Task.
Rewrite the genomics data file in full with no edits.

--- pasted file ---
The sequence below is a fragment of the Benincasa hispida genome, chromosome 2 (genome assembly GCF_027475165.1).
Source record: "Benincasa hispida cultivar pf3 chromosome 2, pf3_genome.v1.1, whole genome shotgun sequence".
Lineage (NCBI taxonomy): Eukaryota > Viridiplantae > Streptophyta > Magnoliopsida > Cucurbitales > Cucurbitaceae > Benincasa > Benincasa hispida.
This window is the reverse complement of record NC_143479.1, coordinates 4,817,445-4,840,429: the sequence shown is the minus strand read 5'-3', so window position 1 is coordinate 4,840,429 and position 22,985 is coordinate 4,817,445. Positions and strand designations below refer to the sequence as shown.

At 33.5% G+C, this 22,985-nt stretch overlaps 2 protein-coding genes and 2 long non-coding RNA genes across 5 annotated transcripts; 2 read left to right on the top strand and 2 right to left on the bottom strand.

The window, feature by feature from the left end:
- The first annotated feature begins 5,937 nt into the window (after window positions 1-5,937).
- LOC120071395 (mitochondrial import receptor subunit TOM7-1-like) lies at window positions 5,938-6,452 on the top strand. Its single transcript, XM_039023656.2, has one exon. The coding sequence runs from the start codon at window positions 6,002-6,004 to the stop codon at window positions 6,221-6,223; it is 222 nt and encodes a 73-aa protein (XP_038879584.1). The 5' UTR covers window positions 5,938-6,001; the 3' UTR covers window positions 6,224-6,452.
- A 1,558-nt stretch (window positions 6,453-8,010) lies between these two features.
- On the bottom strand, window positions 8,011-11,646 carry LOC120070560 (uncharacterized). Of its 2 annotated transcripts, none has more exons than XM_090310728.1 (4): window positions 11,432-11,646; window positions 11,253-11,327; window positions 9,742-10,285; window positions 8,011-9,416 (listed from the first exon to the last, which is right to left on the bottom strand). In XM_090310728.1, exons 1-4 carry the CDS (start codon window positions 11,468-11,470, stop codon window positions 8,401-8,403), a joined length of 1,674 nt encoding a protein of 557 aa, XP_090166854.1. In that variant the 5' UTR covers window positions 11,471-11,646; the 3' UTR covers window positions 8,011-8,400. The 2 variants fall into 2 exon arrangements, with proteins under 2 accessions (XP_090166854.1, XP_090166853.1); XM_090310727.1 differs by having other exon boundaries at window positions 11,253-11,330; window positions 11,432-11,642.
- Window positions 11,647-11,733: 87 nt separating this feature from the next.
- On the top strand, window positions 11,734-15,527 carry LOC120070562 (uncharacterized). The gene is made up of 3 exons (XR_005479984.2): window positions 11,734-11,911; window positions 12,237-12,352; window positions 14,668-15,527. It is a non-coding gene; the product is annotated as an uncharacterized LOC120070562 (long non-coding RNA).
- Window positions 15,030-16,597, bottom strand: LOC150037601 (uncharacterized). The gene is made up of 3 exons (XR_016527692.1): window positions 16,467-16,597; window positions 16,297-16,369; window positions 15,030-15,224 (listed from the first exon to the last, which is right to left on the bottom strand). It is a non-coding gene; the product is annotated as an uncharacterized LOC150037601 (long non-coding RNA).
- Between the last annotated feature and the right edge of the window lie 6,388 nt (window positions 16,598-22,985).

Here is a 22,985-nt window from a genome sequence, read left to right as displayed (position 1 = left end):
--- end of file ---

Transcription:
The sequence below is a fragment of the Benincasa hispida genome, chromosome 2 (genome assembly GCF_027475165.1).
Source record: "Benincasa hispida cultivar pf3 chromosome 2, pf3_genome.v1.1, whole genome shotgun sequence".
Lineage (NCBI taxonomy): Eukaryota > Viridiplantae > Streptophyta > Magnoliopsida > Cucurbitales > Cucurbitaceae > Benincasa > Benincasa hispida.
This window is the reverse complement of record NC_143479.1, coordinates 4,817,445-4,840,429: the sequence shown is the minus strand read 5'-3', so window position 1 is coordinate 4,840,429 and position 22,985 is coordinate 4,817,445. Positions and strand designations below refer to the sequence as shown.

At 33.5% G+C, this 22,985-nt stretch overlaps 2 protein-coding genes and 2 long non-coding RNA genes across 5 annotated transcripts; 2 read left to right on the top strand and 2 right to left on the bottom strand.

The window, feature by feature from the left end:
- The first annotated feature begins 5,937 nt into the window (after window positions 1-5,937).
- LOC120071395 (mitochondrial import receptor subunit TOM7-1-like) lies at window positions 5,938-6,452 on the top strand. Its single transcript, XM_039023656.2, has one exon. The coding sequence runs from the start codon at window positions 6,002-6,004 to the stop codon at window positions 6,221-6,223; it is 222 nt and encodes a 73-aa protein (XP_038879584.1). The 5' UTR covers window positions 5,938-6,001; the 3' UTR covers window positions 6,224-6,452.
- A 1,558-nt stretch (window positions 6,453-8,010) lies between these two features.
- On the bottom strand, window positions 8,011-11,646 carry LOC120070560 (uncharacterized). Of its 2 annotated transcripts, none has more exons than XM_090310728.1 (4): window positions 11,432-11,646; window positions 11,253-11,327; window positions 9,742-10,285; window positions 8,011-9,416 (listed from the first exon to the last, which is right to left on the bottom strand). In XM_090310728.1, exons 1-4 carry the CDS (start codon window positions 11,468-11,470, stop codon window positions 8,401-8,403), a joined length of 1,674 nt encoding a protein of 557 aa, XP_090166854.1. In that variant the 5' UTR covers window positions 11,471-11,646; the 3' UTR covers window positions 8,011-8,400. The 2 variants fall into 2 exon arrangements, with proteins under 2 accessions (XP_090166854.1, XP_090166853.1); XM_090310727.1 differs by having other exon boundaries at window positions 11,253-11,330; window positions 11,432-11,642.
- Window positions 11,647-11,733: 87 nt separating this feature from the next.
- On the top strand, window positions 11,734-15,527 carry LOC120070562 (uncharacterized). The gene is made up of 3 exons (XR_005479984.2): window positions 11,734-11,911; window positions 12,237-12,352; window positions 14,668-15,527. It is a non-coding gene; the product is annotated as an uncharacterized LOC120070562 (long non-coding RNA).
- Window positions 15,030-16,597, bottom strand: LOC150037601 (uncharacterized). The gene is made up of 3 exons (XR_016527692.1): window positions 16,467-16,597; window positions 16,297-16,369; window positions 15,030-15,224 (listed from the first exon to the last, which is right to left on the bottom strand). It is a non-coding gene; the product is annotated as an uncharacterized LOC150037601 (long non-coding RNA).
- Between the last annotated feature and the right edge of the window lie 6,388 nt (window positions 16,598-22,985).

Here is a 22,985-nt window from a genome sequence, read left to right as displayed (position 1 = left end):